Posted on August 6, 2008 by Flames
The Dictionary of Mu, a pulp setting for The Sorceror RPG, was published in 2006 and became and instant hit among the indie games community for its blending of pulp, horror, low-fantasy and science fiction.
I recently contacted author and game designer Judd Karlman about the Dictionary, and he graciously agreed to answer my questions about this unique and imaginative book.
-Interview by Michael Erb
Posted on September 4, 2006 by Flames
Schism both builds on this game and subverts it almost completely. In Schism, there are no demons – instead, characters receive extraordinary psychic abilities that are, partly as a result of the accelerating pace of global change and its effect on the tortured human psyche, suddenly prevalent in society. Indeed, the title page uses the term ‘virulent setting.’ However, the virus of psychic abilities does not come without a price and in Schism that price tends to be psychic disorders and physical deformation. Anyone who has played (or perhaps tried to play) the Nephilim game will be familiar with at least this physical aspect. Characters in Schism progressively become more and more removed from basic humanity but have the advantage of being able to bring about powerful effects to further their own ends and those of the cabal (a kind of more or less secret organization) that they wish.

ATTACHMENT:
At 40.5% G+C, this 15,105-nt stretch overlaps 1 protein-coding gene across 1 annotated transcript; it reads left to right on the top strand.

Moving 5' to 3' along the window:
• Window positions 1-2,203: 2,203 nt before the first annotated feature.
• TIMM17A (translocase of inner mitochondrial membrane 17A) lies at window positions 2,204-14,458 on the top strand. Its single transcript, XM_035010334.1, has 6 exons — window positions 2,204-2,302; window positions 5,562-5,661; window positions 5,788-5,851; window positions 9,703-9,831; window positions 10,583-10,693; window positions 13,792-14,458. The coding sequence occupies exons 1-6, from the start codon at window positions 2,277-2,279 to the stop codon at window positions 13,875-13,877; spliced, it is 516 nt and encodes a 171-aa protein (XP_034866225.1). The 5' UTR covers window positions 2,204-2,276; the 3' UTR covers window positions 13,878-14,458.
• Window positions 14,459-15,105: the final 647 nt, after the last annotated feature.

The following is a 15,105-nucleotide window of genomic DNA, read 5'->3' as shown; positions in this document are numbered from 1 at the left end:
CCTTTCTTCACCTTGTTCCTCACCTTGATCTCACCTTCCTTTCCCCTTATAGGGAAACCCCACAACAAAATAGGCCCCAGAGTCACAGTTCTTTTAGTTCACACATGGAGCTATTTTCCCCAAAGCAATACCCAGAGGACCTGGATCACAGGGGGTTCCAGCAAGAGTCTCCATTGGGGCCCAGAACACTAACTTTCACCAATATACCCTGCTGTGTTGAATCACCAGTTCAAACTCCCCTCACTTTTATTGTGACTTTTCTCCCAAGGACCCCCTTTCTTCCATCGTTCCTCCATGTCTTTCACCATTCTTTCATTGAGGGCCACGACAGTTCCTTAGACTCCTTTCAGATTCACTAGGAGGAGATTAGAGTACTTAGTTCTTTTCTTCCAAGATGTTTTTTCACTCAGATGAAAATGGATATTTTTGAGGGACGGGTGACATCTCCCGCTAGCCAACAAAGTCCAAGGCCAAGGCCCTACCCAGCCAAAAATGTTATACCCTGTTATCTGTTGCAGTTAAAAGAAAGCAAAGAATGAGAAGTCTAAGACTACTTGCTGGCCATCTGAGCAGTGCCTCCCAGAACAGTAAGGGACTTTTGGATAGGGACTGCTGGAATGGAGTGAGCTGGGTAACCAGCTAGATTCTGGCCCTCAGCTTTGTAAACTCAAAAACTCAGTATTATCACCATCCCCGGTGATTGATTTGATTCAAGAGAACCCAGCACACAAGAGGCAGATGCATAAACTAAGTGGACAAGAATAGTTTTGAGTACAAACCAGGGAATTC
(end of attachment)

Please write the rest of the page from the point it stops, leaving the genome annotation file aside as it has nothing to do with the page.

Posted on July 6, 2005 by Flames
Within the horror and dark fantasy realm, it seems as if a lot of fans are concerned about setting. Sorcerer takes an extremely bold approach – it is more concerned about how you play than where. The book, published by Adept Press, is beautifully bound in hardcover form and retails for about $20.00. At around 140 pages in trade size, the size of the book threw me for a loop. After all, how can such a thin book without a pregenerated setting pack such a big punch?
Sorcerer is a Faustian game for people who want to test the limits of their character and have complete freedom to use their own imagination to fill in all the details.